Already, we know that the average impact of the HIV/Aids pandemic alone on economic growth has been a reduction by 2-4 per cent annually.
Malaria afflicts over 200 million sub-Saharan Africans per year, costing the continent over $12 billion directly and indirectly. Businesses cannot hope or expect to prosper in the long-term within such a context. And so getting involved in efforts to combat the three pandemics is clearly in their own interest.
It is in this spirit that the meeting was organised, and that attention has in recent years been fixed on roles the private sector can play in efforts to keep Africans healthy and less vulnerable to these otherwise preventable afflictions. The truth of the matter as Mrs Kagame and Mr Aig-Imoukhuede wrote in a recent article in The East African, “there is no doubt that high rates of disease weaken economies, while weakened economies breed high rates of disease”.
Break this cycle
It is in recognition of the imperative to break this cycle, of the potential possessed by the African private sector to play a meaningful role through financial and other contributions, that the Kigali meeting stands out as a very important step in the right direction.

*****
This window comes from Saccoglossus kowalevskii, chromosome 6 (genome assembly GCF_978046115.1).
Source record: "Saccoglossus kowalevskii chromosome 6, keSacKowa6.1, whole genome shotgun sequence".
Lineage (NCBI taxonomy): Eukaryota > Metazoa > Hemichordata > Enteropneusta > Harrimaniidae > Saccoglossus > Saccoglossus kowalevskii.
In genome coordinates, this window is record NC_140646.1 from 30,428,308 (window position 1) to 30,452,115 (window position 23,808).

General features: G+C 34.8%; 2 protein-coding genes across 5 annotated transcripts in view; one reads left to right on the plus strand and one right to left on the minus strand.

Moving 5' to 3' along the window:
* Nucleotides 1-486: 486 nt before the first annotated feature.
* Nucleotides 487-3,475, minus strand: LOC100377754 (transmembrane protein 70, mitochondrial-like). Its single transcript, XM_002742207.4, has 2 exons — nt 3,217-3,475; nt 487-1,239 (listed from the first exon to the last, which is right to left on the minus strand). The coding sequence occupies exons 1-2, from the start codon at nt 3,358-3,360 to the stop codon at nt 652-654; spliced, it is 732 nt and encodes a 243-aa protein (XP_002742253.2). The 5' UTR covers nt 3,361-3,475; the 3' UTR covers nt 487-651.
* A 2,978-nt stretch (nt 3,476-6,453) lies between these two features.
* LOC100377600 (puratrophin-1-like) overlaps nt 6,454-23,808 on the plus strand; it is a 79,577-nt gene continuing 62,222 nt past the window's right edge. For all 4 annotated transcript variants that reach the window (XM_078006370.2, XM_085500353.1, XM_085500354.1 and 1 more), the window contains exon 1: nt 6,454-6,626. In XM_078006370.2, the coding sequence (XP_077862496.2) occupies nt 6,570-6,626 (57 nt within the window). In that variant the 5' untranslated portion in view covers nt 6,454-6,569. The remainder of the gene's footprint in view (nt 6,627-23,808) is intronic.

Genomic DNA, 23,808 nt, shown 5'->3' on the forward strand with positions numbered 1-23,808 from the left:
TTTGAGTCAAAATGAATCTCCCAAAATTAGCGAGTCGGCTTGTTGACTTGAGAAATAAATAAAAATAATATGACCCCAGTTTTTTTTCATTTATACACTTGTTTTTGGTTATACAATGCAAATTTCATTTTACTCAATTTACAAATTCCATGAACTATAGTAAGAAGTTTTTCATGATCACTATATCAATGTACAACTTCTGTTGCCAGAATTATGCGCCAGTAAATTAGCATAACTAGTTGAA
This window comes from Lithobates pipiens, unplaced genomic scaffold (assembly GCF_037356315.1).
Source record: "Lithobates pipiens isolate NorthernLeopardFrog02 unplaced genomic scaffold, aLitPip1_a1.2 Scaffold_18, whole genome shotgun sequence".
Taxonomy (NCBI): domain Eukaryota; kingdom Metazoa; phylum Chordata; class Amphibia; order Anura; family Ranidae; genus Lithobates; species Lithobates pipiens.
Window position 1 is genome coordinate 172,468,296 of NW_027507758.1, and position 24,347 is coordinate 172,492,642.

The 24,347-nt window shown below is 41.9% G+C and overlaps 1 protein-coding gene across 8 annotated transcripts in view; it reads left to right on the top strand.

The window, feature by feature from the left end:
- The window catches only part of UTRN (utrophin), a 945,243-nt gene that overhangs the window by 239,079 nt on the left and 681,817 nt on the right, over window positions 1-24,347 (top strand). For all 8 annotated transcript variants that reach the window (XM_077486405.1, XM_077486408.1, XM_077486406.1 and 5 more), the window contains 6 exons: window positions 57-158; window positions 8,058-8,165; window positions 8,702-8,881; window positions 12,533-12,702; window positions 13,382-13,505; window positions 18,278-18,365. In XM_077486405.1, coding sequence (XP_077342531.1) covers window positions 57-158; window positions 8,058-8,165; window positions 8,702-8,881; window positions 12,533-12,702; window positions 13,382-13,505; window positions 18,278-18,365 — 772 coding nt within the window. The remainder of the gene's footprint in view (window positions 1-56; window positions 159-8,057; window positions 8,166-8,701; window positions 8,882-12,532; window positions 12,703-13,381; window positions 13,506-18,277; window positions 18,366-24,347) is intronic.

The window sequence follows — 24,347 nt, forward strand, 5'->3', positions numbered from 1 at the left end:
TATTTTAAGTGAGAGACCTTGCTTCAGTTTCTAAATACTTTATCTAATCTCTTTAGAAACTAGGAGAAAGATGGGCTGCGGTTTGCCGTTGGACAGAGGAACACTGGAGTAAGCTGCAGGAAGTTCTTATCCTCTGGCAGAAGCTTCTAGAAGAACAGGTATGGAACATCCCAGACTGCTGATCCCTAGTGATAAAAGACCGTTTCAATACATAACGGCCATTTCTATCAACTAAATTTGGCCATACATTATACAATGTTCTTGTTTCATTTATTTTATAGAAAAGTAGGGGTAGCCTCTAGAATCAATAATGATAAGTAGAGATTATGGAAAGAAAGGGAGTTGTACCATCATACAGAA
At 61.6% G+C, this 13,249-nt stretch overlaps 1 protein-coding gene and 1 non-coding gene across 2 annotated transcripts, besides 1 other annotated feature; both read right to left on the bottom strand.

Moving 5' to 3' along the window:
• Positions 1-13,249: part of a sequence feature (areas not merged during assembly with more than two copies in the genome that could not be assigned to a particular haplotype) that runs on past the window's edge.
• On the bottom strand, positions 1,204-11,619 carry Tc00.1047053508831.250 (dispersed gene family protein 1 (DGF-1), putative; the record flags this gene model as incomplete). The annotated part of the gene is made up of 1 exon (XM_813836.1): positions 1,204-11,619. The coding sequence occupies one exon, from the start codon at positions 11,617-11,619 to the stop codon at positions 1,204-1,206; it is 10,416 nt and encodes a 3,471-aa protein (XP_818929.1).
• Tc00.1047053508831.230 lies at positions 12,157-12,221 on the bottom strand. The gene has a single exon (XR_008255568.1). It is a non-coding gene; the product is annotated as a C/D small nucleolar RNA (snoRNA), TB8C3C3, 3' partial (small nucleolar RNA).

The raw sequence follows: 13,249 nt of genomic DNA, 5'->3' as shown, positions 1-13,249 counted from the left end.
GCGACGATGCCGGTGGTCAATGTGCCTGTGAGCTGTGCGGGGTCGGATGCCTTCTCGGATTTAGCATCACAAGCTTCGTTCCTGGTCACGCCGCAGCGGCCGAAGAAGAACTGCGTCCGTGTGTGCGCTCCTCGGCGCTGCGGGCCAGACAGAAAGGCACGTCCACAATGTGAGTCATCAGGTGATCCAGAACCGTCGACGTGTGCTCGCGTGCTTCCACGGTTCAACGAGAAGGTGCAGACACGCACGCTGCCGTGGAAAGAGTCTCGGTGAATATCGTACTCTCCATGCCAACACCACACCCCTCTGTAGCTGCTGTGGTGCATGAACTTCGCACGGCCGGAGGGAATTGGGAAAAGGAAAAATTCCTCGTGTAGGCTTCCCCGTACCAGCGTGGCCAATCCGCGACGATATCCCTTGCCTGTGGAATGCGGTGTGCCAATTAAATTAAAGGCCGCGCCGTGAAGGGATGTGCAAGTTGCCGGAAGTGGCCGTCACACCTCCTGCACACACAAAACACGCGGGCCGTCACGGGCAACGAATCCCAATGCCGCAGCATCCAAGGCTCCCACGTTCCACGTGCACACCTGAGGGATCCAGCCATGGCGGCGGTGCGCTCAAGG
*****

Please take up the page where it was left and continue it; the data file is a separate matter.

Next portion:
Attendance by representatives of over 200 businesses is testimony that even the private sector has come to the realisation that it can only be a beneficiary of a healthier and more productive work force.
It also testifies to how far relations between the private sector and the state in Africa have evolved. Unlike in the past when the private sector generally operated separately from the state, these days private-public partnerships (PPP) are seen by both sides as the best way to overcome some types of constraints.
The step taken last week in Rwanda, though, is a continuation of a campaign by Africa Friends of the Global Fund, through which strong relationships between the Fund and African businesses have been created. Already, the $10 billion the Global Fund has allocated to projects in Africa since 2002 is set to be supplemented by contributions coming from Africa’s private sector.
The willingness of African businesses to put their money where their collective mouths are was shown at the meeting by the raising of over $2 million, of which $1.2 came from Rwanda’s private sector.
Members of the business community had risen to the occasion following challenge by Mrs Kagame, who made the point that Africa’s wealth could and should contribute to Africa’s health. Not to be outdone, the Government of Rwanda, in a spirit of collective responsibility, not only with Rwandan companies, but also the Global Fund, threw $1 million into the kitty.